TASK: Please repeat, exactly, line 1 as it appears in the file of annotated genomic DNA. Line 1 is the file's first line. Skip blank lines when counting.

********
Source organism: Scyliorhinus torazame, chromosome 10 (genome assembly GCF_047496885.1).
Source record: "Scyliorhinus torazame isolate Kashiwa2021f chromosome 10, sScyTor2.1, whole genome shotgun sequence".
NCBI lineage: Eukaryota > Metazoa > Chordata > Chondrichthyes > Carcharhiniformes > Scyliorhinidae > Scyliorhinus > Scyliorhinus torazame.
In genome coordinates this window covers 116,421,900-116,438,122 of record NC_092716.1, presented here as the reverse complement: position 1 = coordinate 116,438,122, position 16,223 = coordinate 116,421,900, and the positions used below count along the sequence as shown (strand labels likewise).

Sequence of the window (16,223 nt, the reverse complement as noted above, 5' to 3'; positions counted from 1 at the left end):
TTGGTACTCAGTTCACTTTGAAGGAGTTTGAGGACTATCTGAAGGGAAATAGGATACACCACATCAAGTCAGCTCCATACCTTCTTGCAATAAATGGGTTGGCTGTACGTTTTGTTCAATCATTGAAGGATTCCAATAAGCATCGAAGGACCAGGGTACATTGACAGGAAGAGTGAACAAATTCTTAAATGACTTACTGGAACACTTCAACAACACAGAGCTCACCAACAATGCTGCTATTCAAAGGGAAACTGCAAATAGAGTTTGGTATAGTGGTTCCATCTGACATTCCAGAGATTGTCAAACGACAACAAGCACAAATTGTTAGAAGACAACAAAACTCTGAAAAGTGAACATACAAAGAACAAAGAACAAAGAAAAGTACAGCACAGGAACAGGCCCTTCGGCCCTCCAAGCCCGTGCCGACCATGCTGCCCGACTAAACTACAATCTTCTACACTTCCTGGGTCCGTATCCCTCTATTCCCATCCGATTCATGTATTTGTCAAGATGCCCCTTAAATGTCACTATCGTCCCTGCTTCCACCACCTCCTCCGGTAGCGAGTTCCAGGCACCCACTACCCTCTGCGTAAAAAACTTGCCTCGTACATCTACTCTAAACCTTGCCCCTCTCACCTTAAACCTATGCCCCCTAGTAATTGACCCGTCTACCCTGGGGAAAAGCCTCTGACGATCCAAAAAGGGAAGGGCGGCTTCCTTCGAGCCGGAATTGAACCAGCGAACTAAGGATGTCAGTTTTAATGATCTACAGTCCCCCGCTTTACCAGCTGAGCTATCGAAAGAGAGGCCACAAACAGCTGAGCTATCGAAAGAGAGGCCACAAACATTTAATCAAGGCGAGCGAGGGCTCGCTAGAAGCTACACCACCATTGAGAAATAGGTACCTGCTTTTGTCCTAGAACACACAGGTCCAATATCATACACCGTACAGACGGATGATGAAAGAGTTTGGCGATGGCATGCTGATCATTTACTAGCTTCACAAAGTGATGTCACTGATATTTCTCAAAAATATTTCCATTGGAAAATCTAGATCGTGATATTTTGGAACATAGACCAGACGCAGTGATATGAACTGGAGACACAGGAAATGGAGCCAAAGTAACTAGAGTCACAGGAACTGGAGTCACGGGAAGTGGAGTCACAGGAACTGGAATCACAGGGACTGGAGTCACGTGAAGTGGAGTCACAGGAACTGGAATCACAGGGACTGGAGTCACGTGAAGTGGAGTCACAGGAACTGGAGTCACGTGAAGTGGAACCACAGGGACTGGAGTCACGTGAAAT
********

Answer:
Source organism: Scyliorhinus torazame, chromosome 10 (genome assembly GCF_047496885.1).